Why Aren’t You Here?
11/04/2010 5 Comments
In my travels this week, I noted that a certain north-suburban public library had not tweeted since June. Curious as to the reasons for the lapse, I decided I should contact the library and satisfy my professional curiosity. And I still might. Instead, I decided to blog about it.
It could be that the person who was tweeting took a position elsewhere and her position remains open. Perhaps delayed or slashed funds have left the library understaffed and short of time for social networking. Maybe the director has found that they simply have too few Tweeps to justify continual use of the network. Or maybe somebody decided the whole thing is just stupid.
Perhaps I should have my head examined, but I remain among those in LibraryLand who believe social networks are a great tool for not only contributing to professional discourse, but for seeking library ubiquity–for getting hyperlocal. Blah blah, yawn. I know. You’ve heard it all before. Still, one shouldn’t pooh-pooh the potential benefits of these simple cloud tools. They’re free. They’re fast. They’re reciprocal. They can be collaborative. They push programs, services, and your brand.
Yet many astute library professionals, particularly administrators, have yet to bring their libraries onboard the social media boat. Others have made brief appearances on social networks only to disappear soon after. Another suburban library, one whose director is notably proactive about marketing strategies, has no Facebook or other social network presence.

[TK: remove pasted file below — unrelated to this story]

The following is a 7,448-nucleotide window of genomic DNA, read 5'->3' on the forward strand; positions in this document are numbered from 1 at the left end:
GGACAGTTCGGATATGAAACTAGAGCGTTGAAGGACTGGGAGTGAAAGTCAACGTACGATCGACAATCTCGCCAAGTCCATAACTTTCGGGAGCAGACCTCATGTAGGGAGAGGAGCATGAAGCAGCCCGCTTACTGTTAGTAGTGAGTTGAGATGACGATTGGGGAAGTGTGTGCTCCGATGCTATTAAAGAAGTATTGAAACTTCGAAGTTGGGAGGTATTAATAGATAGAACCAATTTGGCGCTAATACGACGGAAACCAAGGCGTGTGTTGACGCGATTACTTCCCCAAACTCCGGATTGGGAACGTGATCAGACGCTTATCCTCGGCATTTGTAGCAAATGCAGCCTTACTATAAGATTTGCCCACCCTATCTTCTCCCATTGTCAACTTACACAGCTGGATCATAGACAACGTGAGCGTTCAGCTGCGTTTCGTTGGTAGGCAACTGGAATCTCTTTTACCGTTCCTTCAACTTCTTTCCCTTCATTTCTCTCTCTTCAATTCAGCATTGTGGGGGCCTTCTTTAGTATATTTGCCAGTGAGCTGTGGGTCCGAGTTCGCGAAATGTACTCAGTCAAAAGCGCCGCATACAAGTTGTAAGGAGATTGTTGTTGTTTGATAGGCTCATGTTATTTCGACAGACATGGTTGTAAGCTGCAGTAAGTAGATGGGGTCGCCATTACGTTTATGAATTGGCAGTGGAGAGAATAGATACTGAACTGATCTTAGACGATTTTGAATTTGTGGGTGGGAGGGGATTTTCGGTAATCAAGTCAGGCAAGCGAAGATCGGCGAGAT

This is the part where I might write, Everybody else is already there, so shouldn’t your library be there too? But I know that everybody is not there. It may often seem like everybody is there, but the digital divide simply does not allow everybody that type of access. Many public libraries serve very small communities or communities comprised largely of poor and immigrant families who can’t afford daily computer and web access. Many of these people have little or no experience with computers or the Internet. Many others have no interest.
I’m not a library director. I don’t manage a staff of programming librarians, reference librarians, techies, clerks and pages. So I’m curious about the practical reasons why libraries don’t use social networks, particularly Twitter and Facebook.
Please share your thoughts and experiences.